blue background Beacon of Hope: Founding Years
New Frontiers of Scientifiic Medicine
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Founding Years 1944-1953
Growth Years 1953-1969
Years of Change and Renewal 1969-1993
Footnotes
About the Author

The war years had convinced Public Health Service (PHS) leaders that a clinical research facility larger than any then operating was vital to sustain the revolutionary advances in medicine and science that followed the development of penicillin in 1941.5 Successful antibiotic and chemical therapies for malaria, pneumonia, and tuberculosis encouraged popular expectations of cures for infectious diseases in general. By war’s end there was enormous public pressure through disease foundations, press and radio, and members of Congress to increase federal spending on hospitals and health care.6

Surgeon General Thomas Parran, committed to the New Deal vision of a universally accessible national health care system, used popular anxieties about disease cures to widen PHS mandates in disease control, hospital care, and scientific research.7 His deeper appreciation that clinical research would govern the development of scientific medicine came from his own clinical experience with arsenical therapies for syphilis in the early 1930s. Clinicians discovered then that patients reliably recovered only when an optimal dosage was determined through clinical trials conducted by different investigators with different patient groups, all following the same protocol. Since dozens or scores of research subjects were needed for each therapeutic evaluation, separately funded research wards in teaching hospitals had to be used to establish each drug’s viability.8

The arrival of sulfa drugs and penicillin in 1941 launched a revolution in clinical medicine, which tied laboratory science inextricably to the world of the clinician. Formerly bound only to diagnose and observe, practitioners of internal medicine were now free to treat patients with chronic diseases and to devise experimental therapies.9 Diagnostic technologies proliferated, disease processes were illuminated, and human biology became the essential proving ground for developmental biochemistry and physiology. As Parran saw it, the implications for NIH intramural research were foretold by the pattern of extramural grants the National Cancer Institute made in 1946. Cures would come, he told the House Appropriations Subcommittee, only after intensive basic research "directed toward fundamental problems of cellular life, the interaction of groups of cells and organ systems in this most complicated of all chemical structures, which is man himself".10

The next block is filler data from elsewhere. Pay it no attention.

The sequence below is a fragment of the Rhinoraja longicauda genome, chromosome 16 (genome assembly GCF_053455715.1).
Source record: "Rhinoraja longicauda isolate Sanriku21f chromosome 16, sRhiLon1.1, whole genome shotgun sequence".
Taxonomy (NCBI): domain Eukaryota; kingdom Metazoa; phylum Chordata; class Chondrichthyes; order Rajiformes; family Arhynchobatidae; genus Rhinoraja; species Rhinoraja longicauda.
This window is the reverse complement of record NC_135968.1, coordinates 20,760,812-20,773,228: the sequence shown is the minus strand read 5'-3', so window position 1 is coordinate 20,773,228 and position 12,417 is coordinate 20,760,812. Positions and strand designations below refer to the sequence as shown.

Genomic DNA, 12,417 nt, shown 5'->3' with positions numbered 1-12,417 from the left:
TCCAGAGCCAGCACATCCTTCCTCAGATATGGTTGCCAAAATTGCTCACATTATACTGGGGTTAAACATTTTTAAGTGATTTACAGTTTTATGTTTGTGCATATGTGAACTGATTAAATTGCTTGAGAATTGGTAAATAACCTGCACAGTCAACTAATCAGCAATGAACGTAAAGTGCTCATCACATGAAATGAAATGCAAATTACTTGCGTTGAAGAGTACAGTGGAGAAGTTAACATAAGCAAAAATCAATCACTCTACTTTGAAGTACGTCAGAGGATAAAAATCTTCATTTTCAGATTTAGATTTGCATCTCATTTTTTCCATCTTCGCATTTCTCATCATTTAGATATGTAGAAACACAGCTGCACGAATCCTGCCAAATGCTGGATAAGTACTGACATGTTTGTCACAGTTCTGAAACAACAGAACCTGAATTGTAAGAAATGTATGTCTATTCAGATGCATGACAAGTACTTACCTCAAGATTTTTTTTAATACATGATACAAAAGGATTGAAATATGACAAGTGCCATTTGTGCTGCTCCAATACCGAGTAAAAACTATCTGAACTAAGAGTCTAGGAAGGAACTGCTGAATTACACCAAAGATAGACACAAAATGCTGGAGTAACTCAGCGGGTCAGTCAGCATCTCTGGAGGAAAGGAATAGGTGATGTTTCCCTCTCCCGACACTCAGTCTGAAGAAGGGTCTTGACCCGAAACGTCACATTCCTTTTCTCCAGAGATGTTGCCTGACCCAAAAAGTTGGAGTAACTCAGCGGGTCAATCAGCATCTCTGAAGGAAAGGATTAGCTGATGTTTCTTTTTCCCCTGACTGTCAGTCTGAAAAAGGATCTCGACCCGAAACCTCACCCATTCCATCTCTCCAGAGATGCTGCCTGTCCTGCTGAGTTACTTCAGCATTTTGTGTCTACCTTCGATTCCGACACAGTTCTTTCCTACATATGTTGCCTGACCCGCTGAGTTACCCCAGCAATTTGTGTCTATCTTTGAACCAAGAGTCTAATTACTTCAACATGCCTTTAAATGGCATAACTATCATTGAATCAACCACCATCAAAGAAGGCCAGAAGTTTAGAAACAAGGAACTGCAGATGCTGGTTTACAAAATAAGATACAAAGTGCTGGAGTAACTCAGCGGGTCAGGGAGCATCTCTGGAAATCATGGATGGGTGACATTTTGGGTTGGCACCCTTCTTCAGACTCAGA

With the successful elucidation of the structure of DNA in 1953, it became clear that molecular biology would be the new frontier of scientific medicine.

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